Aspiring songwriters showcase original music at Woodstock venue
By JAMI KUNZER - email@example.com
WHEN: Third Friday of every month. Next showcase is at 7:30 p.m. Feb. 21.
WHERE: Mixin Mingle, 124 Cass St., Woodstock
INFO: To take part or for information, call 847-507-1352 or visit www.aplacetoshinemusic.com or www.cassandravohsdemann.com.
The hardest thing for a songwriter can sometimes be finding someone to listen.
Once a month in a quiet room on the Woodstock Square, a crowd gathers to do just that.
"This is my divorce angst song," Tim Merkel said after stepping up to the microphone, his guitar in hand. "It's pretty self-explanatory, an analogy to a house falling apart."
All eyes are on him as he strums and sings his creation.
Merkel (www.treebeardsound.com) was one of three performers on a recent Friday night invited to take part in a relatively new Songwriter Showcase hosted by Cassandra Vohs-Demann and A Place To Shine Music, the training program she runs for singers, songwriters, educators and artists.
A singer/songwriter herself who also performed that night, Vohs-Demann has brought in local and regional songwriters since October in an effort to promote original music and accentuate the art scene in McHenry County.
"I'm trying to bring Nashville to Woodstock," she said.
The Songwriter Showcase takes place the third Friday of every month at Mixin Mingle, 124 Cass St., Woodstock. The next showcase is scheduled for 7:30 p.m. Feb. 21. Admission is $7.
Songwriters take turns performing their original songs, often relaying the story behind them. Audience members laughed, then tapped their toes and nodded their heads as Jim Green (www.jimgreenmusic.com) shared his "Boxcar Man" song about a hobo jumping a train.
"It's not often a lot of us get to play to a very attentive crowd," he said.
Using his guitar as both a drum and a string instrument, he also played the harmonica.
He'd thought of the song while listening to an old cassette of "train songs" created by harmonica players, he told the crowd. The songs actually sounded like trains on a track.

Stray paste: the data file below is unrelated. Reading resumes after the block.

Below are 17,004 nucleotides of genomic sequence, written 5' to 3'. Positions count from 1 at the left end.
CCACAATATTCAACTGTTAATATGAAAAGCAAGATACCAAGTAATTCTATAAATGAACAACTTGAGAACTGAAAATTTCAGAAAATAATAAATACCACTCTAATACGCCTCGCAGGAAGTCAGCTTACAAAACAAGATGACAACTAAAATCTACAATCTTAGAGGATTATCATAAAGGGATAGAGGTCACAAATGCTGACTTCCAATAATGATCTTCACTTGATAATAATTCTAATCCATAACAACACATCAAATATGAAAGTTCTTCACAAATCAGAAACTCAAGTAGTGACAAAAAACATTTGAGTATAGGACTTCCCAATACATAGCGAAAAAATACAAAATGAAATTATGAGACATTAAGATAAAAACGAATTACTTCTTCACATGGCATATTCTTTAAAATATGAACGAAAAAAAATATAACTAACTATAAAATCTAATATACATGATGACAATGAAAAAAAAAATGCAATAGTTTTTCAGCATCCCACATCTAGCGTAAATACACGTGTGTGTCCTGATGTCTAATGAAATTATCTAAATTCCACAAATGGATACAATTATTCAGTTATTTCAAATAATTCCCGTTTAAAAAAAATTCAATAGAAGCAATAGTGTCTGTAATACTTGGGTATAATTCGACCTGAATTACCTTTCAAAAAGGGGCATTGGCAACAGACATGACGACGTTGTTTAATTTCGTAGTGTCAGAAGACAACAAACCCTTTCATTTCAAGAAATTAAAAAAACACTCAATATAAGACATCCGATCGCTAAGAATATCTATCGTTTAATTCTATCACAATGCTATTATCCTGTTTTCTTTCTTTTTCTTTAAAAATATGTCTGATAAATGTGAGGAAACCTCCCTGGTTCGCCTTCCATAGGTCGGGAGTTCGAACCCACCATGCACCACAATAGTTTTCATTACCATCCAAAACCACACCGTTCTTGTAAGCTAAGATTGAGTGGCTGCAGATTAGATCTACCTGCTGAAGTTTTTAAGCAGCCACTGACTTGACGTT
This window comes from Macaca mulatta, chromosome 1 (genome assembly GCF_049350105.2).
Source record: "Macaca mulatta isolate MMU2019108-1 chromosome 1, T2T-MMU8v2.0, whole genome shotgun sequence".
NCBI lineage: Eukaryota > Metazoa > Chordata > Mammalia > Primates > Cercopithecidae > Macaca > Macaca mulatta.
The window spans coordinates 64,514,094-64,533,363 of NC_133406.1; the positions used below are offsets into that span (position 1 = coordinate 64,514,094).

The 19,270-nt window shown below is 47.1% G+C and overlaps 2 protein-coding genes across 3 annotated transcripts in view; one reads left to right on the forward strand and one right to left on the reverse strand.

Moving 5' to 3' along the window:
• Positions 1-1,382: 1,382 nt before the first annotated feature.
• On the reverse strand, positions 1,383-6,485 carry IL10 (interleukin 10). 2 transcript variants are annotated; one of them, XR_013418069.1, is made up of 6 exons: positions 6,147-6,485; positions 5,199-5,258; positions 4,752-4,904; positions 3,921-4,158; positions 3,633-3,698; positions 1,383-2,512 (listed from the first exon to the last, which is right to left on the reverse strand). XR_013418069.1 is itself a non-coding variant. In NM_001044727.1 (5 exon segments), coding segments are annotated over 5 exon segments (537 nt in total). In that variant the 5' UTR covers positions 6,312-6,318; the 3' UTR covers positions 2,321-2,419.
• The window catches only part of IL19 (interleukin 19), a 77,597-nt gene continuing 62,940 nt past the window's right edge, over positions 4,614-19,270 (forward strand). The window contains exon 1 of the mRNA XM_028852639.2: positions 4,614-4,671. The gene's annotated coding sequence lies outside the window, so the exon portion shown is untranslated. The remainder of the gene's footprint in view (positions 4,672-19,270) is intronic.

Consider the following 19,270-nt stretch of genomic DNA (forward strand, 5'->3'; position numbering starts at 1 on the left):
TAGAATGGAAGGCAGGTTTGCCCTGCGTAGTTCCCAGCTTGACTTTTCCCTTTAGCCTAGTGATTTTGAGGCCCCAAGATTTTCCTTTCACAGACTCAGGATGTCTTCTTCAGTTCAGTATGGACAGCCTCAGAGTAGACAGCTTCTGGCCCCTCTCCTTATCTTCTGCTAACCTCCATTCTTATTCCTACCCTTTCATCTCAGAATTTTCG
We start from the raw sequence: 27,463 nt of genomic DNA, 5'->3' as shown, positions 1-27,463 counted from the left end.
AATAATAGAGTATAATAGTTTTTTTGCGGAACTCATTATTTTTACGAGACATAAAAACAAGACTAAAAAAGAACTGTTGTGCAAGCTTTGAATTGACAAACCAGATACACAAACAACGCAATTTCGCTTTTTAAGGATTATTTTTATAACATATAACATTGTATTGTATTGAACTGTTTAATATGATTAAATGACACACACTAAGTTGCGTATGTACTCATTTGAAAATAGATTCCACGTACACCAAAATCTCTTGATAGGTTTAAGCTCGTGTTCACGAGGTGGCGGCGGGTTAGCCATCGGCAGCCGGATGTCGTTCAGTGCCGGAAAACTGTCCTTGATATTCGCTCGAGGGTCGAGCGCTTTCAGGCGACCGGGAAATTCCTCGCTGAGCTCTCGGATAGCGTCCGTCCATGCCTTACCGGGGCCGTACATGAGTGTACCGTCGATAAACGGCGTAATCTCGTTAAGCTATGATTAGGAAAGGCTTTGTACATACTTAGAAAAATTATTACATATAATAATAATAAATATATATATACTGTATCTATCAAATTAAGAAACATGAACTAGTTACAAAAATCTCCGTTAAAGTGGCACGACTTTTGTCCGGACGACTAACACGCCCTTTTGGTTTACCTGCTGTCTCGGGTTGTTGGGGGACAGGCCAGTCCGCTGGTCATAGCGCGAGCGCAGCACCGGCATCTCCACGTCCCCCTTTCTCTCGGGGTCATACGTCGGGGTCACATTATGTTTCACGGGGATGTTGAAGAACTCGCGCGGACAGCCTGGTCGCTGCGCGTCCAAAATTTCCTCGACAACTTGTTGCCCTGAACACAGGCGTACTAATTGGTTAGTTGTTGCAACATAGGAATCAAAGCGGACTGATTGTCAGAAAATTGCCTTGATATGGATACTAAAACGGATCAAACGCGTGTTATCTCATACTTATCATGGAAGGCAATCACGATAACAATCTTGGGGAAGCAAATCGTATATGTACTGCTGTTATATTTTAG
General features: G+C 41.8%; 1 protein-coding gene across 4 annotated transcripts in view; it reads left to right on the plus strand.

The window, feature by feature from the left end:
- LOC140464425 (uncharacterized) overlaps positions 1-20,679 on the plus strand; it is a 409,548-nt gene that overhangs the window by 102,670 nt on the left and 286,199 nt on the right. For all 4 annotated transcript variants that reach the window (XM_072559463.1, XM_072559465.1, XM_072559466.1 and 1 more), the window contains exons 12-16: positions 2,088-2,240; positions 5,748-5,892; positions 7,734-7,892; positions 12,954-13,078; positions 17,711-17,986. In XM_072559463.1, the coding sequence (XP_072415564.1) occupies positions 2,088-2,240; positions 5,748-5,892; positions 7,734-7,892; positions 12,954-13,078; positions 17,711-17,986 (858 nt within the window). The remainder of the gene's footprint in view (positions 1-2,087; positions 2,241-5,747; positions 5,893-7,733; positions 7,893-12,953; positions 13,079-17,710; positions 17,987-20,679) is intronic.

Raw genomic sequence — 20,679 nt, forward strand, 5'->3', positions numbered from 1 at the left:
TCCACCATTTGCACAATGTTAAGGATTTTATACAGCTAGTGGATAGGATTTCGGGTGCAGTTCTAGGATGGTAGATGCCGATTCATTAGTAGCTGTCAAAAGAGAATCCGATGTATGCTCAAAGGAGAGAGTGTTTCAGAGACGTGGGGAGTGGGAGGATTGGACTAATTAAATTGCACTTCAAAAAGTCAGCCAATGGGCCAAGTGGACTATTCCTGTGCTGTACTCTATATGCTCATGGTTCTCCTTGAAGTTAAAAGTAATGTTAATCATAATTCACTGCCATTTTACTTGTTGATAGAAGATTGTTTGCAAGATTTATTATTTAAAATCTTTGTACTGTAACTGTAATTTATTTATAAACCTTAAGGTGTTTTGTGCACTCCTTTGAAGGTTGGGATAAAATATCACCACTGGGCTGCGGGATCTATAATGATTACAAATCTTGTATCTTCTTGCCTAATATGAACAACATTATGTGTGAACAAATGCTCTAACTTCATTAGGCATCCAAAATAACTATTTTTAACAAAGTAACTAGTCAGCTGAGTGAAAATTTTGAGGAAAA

"I thought the idea behind that was interesting, so I tried to translate it to guitar," he said.
Another song told the story of a man trying to jump a train with a time-sensitive freight, or a "hot shot," Green said.
"If you get on one of those, you'd better hang on because you're in for a ride," he said.
Behind the piano, Vohs-Demann's songs told a different story, one written for her niece's wedding, another for stressed women everywhere.
"No Time to Cry" is about how women tend to overextend themselves, she told the crowd.
"All of a sudden you wake up one day and say, 'Man, I'm a mess. I hate everybody. Nobody loves me,' " she said with a bit of a laugh. "You get overwhelmed, and I think sometimes we give so much we forget we need to refuel. I'm a better giver if I'm fueling myself."
Vohs-Demann performs often throughout the area, and her CD "Here I Am" is available on iTunes and elsewhere. Through her own songs, her studio and now the Songwriter Showcase, she follows the mission statement, "Believe in what is possible. . . "
Those who know her, have worked with her and attended the showcase admire her effort to bring the community together through music.
"She wants to let the community experience the wonderful artists right in our backyard. That's her goal," said Flora McIntyre of Woodstock, who attended the recent showcase. McIntyre's daughter, Alayna DeVar, has worked with Vohs-Demann as a voice instructor.
Vohs-Demann said she'd love to draw in as many diverse artists to the showcase as possible from all over the country.
"We hope to get the word out and fill the place," she said.